Five new Ramsar Sites in India
- Posted By
28th Jul, 2022
Recently, five more Indian wetlands have got Ramsar recognition as “wetlands of international importance”.
The new Ramsar Sites in India
- The five new wetlands that have been added to the list are-
- The Karikili Bird Sanctuary, Pallikaranai Marsh Reserve Forest and Pichavaram Mangrove in Tamil Nadu,
- The Sakhya Sagar in Madhya Pradesh
- Pala Wetland in Mizoram
- India’s tally of 54 designated wetlands is the largest network of Ramsar Sites in South Asia.
Wetlands in India
The Ramsar Convention on Wetlands defines wetlands as “areas of marsh, fen, peat land or water, whether natural or artificial, permanent or temporary, with water that is static or flowing, fresh, brackish or salt, including areas of marine water the depth of which at low tide does not exceed six meters”.
- Globally, wetlands cover 6.4 per cent of the geographical area of the world.
- In India, according to the National Wetland Inventory and Assessment compiled by the Indian Space Research Organisation (ISRO), wetlands are spread over 1,52,600 square kilometres (sq km) which is 4.63 percent of the total geographical area of the country.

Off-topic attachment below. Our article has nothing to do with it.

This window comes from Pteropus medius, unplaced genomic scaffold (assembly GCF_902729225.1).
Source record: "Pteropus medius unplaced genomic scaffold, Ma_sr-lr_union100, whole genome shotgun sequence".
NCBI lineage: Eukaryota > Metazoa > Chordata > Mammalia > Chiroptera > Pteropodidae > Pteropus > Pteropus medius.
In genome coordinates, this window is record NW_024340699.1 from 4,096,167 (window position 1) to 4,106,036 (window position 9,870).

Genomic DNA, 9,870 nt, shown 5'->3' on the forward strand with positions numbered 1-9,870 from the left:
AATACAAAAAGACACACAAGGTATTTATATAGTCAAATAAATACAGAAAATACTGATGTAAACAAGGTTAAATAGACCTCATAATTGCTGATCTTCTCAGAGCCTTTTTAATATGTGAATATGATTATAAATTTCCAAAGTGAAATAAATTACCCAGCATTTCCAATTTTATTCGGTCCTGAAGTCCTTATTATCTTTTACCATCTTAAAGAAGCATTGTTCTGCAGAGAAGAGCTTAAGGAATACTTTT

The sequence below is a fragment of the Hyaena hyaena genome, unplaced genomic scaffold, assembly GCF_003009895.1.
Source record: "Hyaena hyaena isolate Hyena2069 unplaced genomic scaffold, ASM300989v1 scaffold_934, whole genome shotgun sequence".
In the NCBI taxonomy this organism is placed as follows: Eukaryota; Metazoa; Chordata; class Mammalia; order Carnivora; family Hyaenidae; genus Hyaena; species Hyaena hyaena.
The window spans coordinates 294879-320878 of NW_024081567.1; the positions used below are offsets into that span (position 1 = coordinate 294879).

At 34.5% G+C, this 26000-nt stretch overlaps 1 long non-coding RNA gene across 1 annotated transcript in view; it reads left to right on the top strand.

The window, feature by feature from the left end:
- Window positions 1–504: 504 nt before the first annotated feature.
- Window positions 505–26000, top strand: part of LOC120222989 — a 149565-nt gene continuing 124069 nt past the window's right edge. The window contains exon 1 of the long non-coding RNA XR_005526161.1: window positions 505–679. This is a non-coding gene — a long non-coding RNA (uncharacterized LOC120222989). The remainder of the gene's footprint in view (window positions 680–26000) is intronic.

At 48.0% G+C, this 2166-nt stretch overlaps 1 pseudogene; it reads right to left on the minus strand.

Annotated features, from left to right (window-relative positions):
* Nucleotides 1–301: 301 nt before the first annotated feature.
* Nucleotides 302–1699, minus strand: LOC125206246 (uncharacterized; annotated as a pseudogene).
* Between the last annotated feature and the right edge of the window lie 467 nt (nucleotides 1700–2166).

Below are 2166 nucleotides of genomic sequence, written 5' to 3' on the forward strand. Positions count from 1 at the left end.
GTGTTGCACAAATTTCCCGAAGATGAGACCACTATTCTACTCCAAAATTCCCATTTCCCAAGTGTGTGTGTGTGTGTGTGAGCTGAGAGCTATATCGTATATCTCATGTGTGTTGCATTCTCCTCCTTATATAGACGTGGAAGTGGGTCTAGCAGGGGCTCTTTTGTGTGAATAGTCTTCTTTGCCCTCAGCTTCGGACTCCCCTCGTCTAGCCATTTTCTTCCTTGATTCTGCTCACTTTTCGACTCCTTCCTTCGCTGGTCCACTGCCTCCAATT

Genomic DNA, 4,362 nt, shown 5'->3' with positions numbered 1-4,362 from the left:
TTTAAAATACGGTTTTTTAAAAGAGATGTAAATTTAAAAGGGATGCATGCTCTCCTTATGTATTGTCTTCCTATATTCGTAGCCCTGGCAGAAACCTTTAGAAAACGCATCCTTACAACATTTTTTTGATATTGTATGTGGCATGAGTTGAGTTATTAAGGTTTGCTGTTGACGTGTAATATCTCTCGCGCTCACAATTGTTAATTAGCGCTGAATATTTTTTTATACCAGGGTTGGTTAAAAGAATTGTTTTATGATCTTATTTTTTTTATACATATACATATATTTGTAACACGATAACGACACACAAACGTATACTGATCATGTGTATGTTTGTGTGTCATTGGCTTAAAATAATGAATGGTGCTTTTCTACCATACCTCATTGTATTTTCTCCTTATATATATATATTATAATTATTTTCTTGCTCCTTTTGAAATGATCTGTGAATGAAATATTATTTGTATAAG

- Of the 1,52,600 sq km, inland-natural wetlands account for 43.4% and coastal-natural wetlands 24.3%.
- India has 19 types of wetlands.
- In state-wise distribution of wetlands, Gujarat is at the top with 34,700 sq km (17.56% of total geographical area of the state), or 22.7% of total wetlands areas of the country thanks to a long coastline.
- It is followed by Andhra Pradesh (14,500 sq km), Uttar Pradesh (12,400 sq km) and West Bengal (11,100 sq km).
- The countries with the most Ramsar Sites are the United Kingdom (175) and Mexico (142), as per the Ramsar List.
- Bolivia has the largest area with 148,000 sq km under the Convention protection.
- Canada, Chad, Congo and the Russian Federation have also each designated over 100,000 sq km.
About Ramsar convention
- The Convention on Wetlands is the oldest of the modern global intergovernmental environmental agreements.
- The treaty was negotiated through the 1960s by countries and non – governmental organizations concerned about the increasing loss and degradation of wetland habitat for migratory waterbirds.
- It was adopted in the Iranian city of Ramsar in 1971 and came into force in 1975.
- Since then, the Convention on Wetlands has been known as the Ramsar Convention.
- The Contracting Parties approved the Fourth Strategic Plan for 2016-2024 at COP12.